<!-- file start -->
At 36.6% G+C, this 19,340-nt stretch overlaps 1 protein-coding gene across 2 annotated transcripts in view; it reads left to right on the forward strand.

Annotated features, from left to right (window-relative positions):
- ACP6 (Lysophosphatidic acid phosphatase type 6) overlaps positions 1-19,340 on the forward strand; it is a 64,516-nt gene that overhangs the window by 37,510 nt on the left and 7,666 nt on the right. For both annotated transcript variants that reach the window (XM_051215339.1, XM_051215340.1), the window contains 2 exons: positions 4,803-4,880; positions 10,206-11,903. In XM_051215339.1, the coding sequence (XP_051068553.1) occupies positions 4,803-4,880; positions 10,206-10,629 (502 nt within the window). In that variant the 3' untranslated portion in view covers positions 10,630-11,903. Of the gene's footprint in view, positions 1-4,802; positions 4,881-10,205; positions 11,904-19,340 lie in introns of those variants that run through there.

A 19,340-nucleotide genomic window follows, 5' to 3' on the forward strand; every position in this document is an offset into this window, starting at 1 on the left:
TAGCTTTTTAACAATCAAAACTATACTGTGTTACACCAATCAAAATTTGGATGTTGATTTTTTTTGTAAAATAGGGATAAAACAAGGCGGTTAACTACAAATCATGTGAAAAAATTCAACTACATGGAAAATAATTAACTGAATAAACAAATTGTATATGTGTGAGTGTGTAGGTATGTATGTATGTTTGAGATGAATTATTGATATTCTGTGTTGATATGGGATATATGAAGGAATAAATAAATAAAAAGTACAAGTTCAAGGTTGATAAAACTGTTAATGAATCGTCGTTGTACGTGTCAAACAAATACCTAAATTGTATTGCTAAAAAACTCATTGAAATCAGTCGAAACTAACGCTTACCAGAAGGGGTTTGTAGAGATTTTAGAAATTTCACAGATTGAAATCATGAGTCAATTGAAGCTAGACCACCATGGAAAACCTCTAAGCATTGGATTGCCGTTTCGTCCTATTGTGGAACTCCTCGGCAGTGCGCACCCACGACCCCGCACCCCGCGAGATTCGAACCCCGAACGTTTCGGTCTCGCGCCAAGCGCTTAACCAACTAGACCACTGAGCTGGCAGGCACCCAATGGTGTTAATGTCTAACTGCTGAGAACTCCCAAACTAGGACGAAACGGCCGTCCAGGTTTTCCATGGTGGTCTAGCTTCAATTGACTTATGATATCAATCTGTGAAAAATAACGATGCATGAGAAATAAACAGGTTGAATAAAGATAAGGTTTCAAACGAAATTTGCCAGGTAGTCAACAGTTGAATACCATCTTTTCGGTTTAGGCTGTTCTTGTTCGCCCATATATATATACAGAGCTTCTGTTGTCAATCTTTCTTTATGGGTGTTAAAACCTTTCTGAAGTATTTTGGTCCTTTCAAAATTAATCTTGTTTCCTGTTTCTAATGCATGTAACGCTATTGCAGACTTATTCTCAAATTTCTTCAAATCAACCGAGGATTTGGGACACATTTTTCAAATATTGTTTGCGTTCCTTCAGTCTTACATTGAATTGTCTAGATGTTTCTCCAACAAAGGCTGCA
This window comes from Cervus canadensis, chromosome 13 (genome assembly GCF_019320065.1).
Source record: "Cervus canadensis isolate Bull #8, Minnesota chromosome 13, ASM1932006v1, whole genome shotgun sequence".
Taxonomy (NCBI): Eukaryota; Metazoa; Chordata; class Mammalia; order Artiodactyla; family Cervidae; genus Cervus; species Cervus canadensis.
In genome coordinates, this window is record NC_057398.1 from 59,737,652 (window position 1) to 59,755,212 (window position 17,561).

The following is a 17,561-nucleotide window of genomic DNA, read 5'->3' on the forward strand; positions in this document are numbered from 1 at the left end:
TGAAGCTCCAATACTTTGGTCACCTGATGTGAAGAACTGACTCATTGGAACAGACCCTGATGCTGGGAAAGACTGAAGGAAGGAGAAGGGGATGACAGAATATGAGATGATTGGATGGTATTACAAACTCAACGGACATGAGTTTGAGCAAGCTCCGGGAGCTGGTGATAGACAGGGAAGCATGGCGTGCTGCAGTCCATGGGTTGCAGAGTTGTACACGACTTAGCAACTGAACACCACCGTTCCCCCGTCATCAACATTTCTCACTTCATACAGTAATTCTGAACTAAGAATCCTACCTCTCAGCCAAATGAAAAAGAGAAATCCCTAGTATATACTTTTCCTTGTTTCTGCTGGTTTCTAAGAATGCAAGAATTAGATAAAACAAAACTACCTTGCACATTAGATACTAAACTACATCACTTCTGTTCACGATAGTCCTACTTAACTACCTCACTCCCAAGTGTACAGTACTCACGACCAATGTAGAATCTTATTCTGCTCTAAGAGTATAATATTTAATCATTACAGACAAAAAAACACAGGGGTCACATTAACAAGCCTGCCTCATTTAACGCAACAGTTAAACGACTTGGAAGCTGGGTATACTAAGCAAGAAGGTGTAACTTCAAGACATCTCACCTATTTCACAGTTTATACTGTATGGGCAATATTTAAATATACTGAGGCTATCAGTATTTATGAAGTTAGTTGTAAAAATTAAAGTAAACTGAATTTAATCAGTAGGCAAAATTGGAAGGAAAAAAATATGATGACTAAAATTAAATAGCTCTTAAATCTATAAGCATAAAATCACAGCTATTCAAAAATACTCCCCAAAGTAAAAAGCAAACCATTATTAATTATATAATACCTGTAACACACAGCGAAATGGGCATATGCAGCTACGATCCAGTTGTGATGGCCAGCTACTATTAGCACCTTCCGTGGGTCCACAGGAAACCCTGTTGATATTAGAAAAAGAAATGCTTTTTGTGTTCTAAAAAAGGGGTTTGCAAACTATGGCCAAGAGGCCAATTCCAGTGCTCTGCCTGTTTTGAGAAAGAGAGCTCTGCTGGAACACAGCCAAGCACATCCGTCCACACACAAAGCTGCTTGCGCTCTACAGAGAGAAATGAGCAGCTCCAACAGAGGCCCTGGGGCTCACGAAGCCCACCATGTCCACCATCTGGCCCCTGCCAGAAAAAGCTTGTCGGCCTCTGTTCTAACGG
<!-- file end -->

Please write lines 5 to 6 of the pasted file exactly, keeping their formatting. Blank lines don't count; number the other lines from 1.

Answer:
TAGCTTTTTAACAATCAAAACTATACTGTGTTACACCAATCAAAATTTGGATGTTGATTTTTTTTGTAAAATAGGGATAAAACAAGGCGGTTAACTACAAATCATGTGAAAAAATTCAACTACATGGAAAATAATTAACTGAATAAACAAATTGTATATGTGTGAGTGTGTAGGTATGTATGTATGTTTGAGATGAATTATTGATATTCTGTGTTGATATGGGATATATGAAGGAATAAATAAATAAAAAGTACAAGTTCAAGGTTGATAAAACTGTTAATGAATCGTCGTTGTACGTGTCAAACAAATACCTAAATTGTATTGCTAAAAAACTCATTGAAATCAGTCGAAACTAACGCTTACCAGAAGGGGTTTGTAGAGATTTTAGAAATTTCACAGATTGAAATCATGAGTCAATTGAAGCTAGACCACCATGGAAAACCTCTAAGCATTGGATTGCCGTTTCGTCCTATTGTGGAACTCCTCGGCAGTGCGCACCCACGACCCCGCACCCCGCGAGATTCGAACCCCGAACGTTTCGGTCTCGCGCCAAGCGCTTAACCAACTAGACCACTGAGCTGGCAGGCACCCAATGGTGTTAATGTCTAACTGCTGAGAACTCCCAAACTAGGACGAAACGGCCGTCCAGGTTTTCCATGGTGGTCTAGCTTCAATTGACTTATGATATCAATCTGTGAAAAATAACGATGCATGAGAAATAAACAGGTTGAATAAAGATAAGGTTTCAAACGAAATTTGCCAGGTAGTCAACAGTTGAATACCATCTTTTCGGTTTAGGCTGTTCTTGTTCGCCCATATATATATACAGAGCTTCTGTTGTCAATCTTTCTTTATGGGTGTTAAAACCTTTCTGAAGTATTTTGGTCCTTTCAAAATTAATCTTGTTTCCTGTTTCTAATGCATGTAACGCTATTGCAGACTTATTCTCAAATTTCTTCAAATCAACCGAGGATTTGGGACACATTTTTCAAATATTGTTTGCGTTCCTTCAGTCTTACATTGAATTGTCTAGATGTTTCTCCAACAAAGGCTGCA
This window comes from Cervus canadensis, chromosome 13 (genome assembly GCF_019320065.1).